by Kevin Schofield
This weekend’s “long read” is a collection of three shorter reads: a trio of research papers on COVID-19. The virus — and the vaccines — have now been around long enough that the medical research community has large and diverse enough data sets to start to really understand this virus. Along the way, researchers are discovering some fascinating and mystifying things.
The first paper starts to answer the question as to how long we can expect immunity from COVID-19 to last for someone who contracted the virus and recovered. Previous studies had found that the quantity of COVID-19-fighting antibodies in the bloodstream dropped off considerably in the first few months after a patient recovers, causing the medical community to worry that immunity might be very short-lived (as is the case with many other coronaviruses). This new study found that too, but it sampled again 11 months after recovery — since there is now a large cohort of people who are more than 11 months post-recovery — and found that the drop in antibodies slowed considerably after four months. This is consistent with doctors’ understanding of how our long-term immune system works: As we’re fighting an infection and in the few months that follow, plasma cells in our bloodstream generate large quantities of antibodies that target the virus. But after that, long-lived plasma cells settle into our bone marrow and generate a lower, steady level of antibodies that can last for several months or years. In the study, the researchers took bone marrow samples from patients and found that, indeed, the patients had long-lived plasma cells protecting them from a COVID-19 reinfection. The researchers also found that our immune system’s second line of defense against a reinfection, so-called “memory B cells,” were also present several months after a patient recovers. Together this is strong evidence that we humans can generate a strong immunity to COVID-19, after being infected, for at least a year — and perhaps for years.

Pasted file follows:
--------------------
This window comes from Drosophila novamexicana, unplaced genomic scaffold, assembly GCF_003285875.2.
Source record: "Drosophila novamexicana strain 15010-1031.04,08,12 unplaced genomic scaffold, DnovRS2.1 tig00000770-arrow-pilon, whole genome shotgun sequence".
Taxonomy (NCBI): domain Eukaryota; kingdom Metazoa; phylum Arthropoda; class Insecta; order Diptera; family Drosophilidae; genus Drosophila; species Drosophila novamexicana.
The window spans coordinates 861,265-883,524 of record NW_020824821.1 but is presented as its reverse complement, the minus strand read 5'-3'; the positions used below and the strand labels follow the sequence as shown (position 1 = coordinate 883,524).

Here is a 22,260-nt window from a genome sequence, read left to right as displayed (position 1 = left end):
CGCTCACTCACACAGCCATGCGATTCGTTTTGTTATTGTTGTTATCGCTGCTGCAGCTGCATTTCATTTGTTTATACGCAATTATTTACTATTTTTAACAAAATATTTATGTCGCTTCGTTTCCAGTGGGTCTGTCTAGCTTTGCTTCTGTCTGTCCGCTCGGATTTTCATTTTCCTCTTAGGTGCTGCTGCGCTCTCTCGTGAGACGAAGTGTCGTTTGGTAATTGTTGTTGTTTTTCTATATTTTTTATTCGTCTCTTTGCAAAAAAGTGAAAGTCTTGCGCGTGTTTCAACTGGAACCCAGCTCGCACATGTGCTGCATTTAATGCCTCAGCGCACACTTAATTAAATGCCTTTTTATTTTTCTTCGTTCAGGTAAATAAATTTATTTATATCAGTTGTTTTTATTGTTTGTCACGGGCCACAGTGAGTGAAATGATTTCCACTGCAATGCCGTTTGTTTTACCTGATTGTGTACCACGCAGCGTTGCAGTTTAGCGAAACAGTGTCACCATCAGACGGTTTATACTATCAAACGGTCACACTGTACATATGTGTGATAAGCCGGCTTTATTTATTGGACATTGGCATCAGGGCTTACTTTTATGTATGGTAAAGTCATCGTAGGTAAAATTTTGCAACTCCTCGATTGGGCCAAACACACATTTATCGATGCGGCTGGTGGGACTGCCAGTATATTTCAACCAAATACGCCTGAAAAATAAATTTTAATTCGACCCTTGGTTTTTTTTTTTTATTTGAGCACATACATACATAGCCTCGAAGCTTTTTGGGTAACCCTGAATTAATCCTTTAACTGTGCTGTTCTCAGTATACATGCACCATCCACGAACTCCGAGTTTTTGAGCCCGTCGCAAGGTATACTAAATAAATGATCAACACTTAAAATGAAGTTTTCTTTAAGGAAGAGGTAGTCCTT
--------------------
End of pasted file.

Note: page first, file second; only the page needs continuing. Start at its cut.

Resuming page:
The second report is from the CDC’s researchers who are studying “breakthrough” infections: People who contract COVID-19 after becoming fully vaccinated. In the first four months of 2021, there were 10,262 breakthrough cases reported in 46 U.S. states and territories. That may sound like a lot, but as of April 30, there were 101 million persons vaccinated in the United States. This is a case of the “law of large numbers”: Even when something occurs extremely rarely, if the sample size is large enough then it will eventually happen. And let’s not forget: In early January, the United States was seeing about 250,000 new COVID-19 cases per day; by April 30, that had dropped to about 50,000 cases. Over that four-month period there were 10 million new cases in unvaccinated Americans, while there were only 10,000 cases in the vaccinated ones.